Meetings are one area where a lot of the responsibility falls on the employees as well, no matter the type of remote company they work for. As a remote employee, it is up to you to make sure you always have stable internet, proper equipment, and not too much background noise. 

Especially when you’re one of only a handful of employees working remotely, attending several meetings in a row with low quality connection and lots of technical issues only does a disservice to yourself. With each negative experience, your coworkers become more and more reluctant to include you in quick discussions or ad hoc meetings. 


In addition to feeling involved, it is important that employees feel appreciated and noticed. This has several aspects:

  • Public praise should be visible and equal to all employees on and off site. In an office it’s easy to walk up to someone and say they’ve done a good job. But out of sight doesn’t mean out of mind so it’s equally crucial not to forget to praise those accomplishing great things from a distance.
  • People should be praised based on their work and results, not on the hours spent in the office.

At Toggl Plan, we use the HeyTaco app in Slack, which democratizes giving praise. There are no extra bonuses related to the system, but it’s still widely used with hundreds of tacos handed out weekly. 

In essence, everyone has five tacos every day that they can, but don’t have to, hand out. These are used for whenever someone achieves something big, goes out of their way to help out, or just manages to make a coworker happy. More often than not we run out of tacos and end up sharing virtual wine and cheese instead.

Costs and benefits

Finally, we’ve reached the hot topic of costs and benefits – is working remotely supported by the company or does it come with a cut in the paycheck?  

Firstly, it’s a matter of where you choose to set up your remote office – in a coworking space, at a coffee shop or at home. A coworking space is a great option if you’re keen to meet like minded people, but it comes with a price tag. 

coworking space
photo by Kati Kuustik

In a remote-friendly company where flexible working options are seen as an extra benefit in itself, the cost of a coworking space often falls on the employee. 

Fully remote companies are more likely to have policies and separate budgets for shared offices or other internet costs. As a result, the decision of where to work and the ergonomics of the workstation of a remote employee become less of a financial issue and more a question of “Where can I do my best work?”.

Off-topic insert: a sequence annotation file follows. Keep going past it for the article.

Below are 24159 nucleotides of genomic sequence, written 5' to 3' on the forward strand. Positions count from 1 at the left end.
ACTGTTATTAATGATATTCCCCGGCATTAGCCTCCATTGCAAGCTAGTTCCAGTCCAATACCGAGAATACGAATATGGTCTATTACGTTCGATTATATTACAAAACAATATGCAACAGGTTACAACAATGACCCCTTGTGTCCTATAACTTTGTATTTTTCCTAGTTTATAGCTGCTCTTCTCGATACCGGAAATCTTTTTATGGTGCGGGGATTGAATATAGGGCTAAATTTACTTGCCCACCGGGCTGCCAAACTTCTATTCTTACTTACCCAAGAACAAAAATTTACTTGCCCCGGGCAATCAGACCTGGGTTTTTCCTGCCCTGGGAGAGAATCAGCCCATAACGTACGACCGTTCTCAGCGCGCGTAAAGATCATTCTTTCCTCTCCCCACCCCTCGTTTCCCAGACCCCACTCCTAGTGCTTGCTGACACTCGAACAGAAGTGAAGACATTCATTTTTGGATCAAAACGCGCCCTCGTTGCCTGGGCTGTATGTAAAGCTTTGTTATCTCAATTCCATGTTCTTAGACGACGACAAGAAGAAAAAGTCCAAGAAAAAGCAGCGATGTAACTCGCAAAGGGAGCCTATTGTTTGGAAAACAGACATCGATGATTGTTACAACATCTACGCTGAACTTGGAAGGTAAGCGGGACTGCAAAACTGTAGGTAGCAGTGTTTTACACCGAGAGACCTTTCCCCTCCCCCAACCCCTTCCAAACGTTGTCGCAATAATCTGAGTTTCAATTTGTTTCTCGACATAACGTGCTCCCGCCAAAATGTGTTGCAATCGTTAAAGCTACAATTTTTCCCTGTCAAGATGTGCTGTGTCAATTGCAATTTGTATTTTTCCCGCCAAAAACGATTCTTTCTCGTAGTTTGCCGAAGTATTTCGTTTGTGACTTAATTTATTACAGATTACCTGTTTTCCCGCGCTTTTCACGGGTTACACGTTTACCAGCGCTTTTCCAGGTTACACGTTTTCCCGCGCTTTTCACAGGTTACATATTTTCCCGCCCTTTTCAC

The second aspect is team meetings. At Toggl Plan, we’re fully aware that even though we’re a remote company, face to face human connection with your peers improves cooperation and is important. This is why a few times a year the company flies all its employees someplace for a week to spend time together. This is our replacement for the traditional company summer days and Christmas parties, and it’s all-expenses paid by Toggl Plan so that everyone can be involved.

Oftentimes in remote-friendly companies, working remotely from another country means that you’ll be missing out on organized team events. If remote is seen as a perk or a temporary solution, missing a team event isn’t even seen as an issue. This strips remote employees of the much needed bonding with their team and can leave them feeling isolated. And if you’re experiencing FOMO, then the cost of flying in often falls to the employee. 

Final thoughts

More and more people seek out remote opportunities to travel and live the dream life of being location independent. However, in the search for a new remote company to work for, don’t let yourself be dazzled by hip titles in job ads. Ask questions about internal processes to really get to know the culture within the organization.

Finally, something else to consider – working remote in itself, shouldn’t be your only aspiration. If you’re not passionate about what you’re doing, doing it remotely doesn’t suddenly fix everything else in your life. I suggest figuring out what you love first and then try to see how to make that work for you.

Kati Kuustik

Kati Kuustik is a marketing and analytics specialist at Toggl Plan, where she helps the product and marketing teams better understand user behavior in order to translate that into valuable product updates and effective campaigns.